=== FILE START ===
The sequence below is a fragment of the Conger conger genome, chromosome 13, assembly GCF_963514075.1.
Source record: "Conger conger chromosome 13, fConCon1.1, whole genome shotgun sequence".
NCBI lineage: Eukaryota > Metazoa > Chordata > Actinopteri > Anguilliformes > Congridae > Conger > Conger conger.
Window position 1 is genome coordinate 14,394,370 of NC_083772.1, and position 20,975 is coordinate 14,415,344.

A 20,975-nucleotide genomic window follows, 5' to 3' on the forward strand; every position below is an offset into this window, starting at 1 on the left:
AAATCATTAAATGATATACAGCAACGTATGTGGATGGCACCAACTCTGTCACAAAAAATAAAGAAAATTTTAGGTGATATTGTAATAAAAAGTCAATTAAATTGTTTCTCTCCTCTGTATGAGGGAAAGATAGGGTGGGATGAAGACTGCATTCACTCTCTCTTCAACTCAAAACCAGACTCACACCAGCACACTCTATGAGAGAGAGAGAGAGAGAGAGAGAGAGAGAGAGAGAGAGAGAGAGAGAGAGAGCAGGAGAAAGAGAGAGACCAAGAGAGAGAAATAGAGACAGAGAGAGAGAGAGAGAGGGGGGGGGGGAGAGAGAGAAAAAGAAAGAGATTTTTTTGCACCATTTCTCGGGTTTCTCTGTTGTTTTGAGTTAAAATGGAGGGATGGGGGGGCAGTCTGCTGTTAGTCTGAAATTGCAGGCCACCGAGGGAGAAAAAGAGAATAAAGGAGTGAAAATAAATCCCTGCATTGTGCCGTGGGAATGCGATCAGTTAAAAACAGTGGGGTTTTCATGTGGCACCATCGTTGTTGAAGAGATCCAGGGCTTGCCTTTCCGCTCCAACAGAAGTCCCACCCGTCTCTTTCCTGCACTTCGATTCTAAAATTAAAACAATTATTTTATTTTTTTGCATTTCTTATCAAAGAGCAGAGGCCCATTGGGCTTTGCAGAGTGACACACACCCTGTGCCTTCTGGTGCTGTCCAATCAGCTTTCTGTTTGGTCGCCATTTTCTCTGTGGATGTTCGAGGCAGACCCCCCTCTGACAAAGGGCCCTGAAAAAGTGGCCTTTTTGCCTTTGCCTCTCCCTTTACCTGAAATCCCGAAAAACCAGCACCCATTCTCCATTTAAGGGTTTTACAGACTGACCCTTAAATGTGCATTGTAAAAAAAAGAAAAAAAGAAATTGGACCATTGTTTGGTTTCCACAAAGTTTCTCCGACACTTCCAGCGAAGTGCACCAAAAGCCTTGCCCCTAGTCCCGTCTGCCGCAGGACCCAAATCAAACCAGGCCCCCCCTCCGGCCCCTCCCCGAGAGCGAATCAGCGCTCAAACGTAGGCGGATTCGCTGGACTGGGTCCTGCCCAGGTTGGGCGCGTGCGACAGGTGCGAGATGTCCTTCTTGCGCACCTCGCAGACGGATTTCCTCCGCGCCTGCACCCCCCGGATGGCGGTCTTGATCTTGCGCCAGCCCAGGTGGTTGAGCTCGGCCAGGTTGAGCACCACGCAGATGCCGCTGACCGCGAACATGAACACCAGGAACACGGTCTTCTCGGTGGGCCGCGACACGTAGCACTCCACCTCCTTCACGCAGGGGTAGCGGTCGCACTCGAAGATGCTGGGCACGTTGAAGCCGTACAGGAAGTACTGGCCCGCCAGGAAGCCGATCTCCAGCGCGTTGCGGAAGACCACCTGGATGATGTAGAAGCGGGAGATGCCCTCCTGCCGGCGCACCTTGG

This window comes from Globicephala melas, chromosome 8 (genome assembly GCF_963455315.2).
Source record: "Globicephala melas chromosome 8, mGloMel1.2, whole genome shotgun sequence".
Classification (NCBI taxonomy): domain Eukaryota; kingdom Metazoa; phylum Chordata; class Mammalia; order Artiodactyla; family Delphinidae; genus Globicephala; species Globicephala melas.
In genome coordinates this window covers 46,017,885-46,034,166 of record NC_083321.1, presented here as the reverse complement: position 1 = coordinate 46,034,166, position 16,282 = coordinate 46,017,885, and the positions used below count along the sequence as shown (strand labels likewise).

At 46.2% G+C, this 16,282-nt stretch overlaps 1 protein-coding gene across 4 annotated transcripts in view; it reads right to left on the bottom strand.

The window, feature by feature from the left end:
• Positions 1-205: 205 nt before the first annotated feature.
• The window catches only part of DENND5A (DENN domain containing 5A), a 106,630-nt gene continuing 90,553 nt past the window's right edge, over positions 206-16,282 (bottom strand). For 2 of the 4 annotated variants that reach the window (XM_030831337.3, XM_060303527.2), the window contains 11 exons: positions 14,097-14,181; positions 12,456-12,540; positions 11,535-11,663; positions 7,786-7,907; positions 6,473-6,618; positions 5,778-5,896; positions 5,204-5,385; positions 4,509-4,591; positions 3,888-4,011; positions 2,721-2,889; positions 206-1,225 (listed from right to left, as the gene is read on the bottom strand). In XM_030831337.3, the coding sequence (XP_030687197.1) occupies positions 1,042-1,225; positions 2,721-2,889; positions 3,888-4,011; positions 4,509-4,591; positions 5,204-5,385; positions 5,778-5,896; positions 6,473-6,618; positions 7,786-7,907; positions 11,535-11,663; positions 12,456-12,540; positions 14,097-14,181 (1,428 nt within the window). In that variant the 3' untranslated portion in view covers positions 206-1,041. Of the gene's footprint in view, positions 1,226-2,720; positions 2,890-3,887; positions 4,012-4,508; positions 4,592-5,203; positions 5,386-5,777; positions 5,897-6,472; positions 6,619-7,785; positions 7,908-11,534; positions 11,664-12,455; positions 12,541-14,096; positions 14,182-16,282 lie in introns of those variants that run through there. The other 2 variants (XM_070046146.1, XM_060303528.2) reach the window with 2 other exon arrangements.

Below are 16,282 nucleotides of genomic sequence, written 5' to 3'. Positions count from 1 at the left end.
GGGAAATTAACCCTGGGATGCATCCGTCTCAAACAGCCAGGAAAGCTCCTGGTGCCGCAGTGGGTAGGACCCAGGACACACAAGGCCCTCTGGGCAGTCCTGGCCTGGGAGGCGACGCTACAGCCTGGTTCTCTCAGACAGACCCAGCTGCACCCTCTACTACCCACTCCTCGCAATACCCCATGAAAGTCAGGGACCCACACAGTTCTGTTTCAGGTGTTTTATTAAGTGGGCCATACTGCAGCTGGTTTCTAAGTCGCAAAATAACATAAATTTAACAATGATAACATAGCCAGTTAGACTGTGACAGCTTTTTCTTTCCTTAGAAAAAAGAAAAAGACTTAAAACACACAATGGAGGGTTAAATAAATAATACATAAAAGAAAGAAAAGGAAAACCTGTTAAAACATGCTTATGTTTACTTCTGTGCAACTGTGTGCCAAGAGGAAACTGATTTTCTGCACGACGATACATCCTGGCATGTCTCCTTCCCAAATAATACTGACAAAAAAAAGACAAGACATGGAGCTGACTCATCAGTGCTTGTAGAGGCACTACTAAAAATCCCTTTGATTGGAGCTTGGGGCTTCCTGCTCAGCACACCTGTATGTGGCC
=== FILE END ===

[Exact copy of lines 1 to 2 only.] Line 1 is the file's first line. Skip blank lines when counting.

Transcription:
The sequence below is a fragment of the Conger conger genome, chromosome 13, assembly GCF_963514075.1.
Source record: "Conger conger chromosome 13, fConCon1.1, whole genome shotgun sequence".